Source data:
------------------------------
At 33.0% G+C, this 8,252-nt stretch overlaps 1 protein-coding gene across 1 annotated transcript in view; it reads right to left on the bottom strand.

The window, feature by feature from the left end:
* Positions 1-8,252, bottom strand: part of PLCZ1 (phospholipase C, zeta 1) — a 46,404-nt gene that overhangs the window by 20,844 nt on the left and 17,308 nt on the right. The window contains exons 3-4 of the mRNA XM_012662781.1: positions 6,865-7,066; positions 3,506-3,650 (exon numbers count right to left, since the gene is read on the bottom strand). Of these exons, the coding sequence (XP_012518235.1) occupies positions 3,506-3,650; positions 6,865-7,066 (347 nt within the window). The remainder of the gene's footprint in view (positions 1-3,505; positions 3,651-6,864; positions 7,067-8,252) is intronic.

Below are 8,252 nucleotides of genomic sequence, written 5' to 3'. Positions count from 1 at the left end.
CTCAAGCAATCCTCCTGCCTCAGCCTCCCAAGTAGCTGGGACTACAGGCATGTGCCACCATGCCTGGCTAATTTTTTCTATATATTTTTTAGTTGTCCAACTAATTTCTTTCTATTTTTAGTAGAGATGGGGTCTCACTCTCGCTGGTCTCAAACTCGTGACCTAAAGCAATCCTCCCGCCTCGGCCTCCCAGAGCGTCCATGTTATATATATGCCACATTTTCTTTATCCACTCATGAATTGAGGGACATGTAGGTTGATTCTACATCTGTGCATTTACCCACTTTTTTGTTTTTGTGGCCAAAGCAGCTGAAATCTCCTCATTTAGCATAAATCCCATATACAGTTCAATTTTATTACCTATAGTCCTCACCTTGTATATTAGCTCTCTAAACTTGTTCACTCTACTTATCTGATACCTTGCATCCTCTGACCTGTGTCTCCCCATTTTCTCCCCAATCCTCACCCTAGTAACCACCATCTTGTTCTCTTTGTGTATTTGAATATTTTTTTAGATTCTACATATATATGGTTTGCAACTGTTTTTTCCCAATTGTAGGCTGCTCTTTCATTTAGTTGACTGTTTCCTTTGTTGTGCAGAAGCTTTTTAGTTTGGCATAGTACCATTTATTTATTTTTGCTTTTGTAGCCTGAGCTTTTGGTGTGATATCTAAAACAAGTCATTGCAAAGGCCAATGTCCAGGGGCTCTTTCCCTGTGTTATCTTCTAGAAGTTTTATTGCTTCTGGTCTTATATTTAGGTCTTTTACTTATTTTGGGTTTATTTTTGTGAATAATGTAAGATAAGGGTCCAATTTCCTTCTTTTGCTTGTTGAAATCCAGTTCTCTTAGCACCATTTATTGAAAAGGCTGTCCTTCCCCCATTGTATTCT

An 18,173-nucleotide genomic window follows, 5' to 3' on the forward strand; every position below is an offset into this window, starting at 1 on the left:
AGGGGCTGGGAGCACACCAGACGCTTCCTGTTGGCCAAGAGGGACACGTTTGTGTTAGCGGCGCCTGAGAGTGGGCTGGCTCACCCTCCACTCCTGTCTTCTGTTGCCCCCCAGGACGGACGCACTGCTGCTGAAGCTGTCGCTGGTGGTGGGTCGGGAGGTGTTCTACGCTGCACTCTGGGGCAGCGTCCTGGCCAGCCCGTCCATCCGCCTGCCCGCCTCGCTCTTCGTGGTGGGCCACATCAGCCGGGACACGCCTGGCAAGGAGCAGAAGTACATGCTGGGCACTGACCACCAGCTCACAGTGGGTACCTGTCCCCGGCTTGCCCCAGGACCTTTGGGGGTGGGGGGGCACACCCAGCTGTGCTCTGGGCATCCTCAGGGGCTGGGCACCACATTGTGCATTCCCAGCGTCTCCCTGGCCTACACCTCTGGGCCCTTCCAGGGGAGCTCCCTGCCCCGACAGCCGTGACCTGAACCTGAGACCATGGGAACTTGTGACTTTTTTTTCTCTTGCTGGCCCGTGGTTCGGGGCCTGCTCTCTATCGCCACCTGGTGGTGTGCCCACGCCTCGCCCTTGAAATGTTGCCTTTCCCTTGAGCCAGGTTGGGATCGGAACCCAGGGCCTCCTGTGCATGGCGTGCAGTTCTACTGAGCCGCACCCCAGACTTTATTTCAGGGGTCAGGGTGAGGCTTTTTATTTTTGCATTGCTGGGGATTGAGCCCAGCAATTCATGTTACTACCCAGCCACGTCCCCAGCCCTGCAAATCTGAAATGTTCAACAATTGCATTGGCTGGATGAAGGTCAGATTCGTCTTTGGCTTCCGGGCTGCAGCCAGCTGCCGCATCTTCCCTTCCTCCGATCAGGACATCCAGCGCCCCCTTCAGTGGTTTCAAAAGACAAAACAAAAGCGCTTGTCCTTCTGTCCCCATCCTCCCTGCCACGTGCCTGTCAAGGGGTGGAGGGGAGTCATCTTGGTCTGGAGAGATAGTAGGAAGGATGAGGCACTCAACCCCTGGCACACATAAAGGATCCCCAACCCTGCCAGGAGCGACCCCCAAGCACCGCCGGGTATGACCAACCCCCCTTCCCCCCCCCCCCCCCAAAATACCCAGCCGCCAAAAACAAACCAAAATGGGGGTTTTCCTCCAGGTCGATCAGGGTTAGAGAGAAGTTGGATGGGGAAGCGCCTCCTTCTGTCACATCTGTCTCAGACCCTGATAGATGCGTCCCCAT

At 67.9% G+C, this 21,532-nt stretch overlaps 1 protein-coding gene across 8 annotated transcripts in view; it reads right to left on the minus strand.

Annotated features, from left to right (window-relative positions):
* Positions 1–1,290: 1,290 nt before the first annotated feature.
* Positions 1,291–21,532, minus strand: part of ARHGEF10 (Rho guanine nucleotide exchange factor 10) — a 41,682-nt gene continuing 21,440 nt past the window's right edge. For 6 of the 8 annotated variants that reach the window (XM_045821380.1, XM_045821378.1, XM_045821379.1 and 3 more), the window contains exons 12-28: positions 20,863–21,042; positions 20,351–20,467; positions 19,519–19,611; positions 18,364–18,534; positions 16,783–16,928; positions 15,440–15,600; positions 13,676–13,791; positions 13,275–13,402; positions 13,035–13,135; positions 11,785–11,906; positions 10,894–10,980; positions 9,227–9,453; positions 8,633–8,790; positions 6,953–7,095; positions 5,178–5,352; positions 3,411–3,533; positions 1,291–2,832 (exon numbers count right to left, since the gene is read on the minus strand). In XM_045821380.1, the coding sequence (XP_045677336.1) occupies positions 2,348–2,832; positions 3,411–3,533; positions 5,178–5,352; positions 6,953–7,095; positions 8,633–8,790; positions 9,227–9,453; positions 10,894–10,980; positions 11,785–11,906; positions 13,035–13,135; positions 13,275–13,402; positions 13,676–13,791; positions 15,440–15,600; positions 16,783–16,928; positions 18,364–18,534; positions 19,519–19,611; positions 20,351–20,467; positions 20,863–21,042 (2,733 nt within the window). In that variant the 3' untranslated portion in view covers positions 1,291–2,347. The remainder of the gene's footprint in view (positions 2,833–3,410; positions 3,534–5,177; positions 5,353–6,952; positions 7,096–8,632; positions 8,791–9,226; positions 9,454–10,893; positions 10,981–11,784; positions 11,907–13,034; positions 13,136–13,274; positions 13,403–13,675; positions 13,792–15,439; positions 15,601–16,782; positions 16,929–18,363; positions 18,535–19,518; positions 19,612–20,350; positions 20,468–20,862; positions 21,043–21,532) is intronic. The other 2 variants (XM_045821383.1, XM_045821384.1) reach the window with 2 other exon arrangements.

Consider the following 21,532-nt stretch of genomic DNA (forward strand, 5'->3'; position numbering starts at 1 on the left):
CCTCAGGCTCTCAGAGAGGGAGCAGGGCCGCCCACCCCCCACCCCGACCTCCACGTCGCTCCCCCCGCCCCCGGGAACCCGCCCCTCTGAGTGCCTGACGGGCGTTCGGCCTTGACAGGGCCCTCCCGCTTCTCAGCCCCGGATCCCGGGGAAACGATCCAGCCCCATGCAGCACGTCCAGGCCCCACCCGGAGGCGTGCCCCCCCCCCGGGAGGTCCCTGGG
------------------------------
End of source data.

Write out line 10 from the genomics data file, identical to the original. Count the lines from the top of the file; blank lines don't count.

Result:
* Positions 1–1,290: 1,290 nt before the first annotated feature.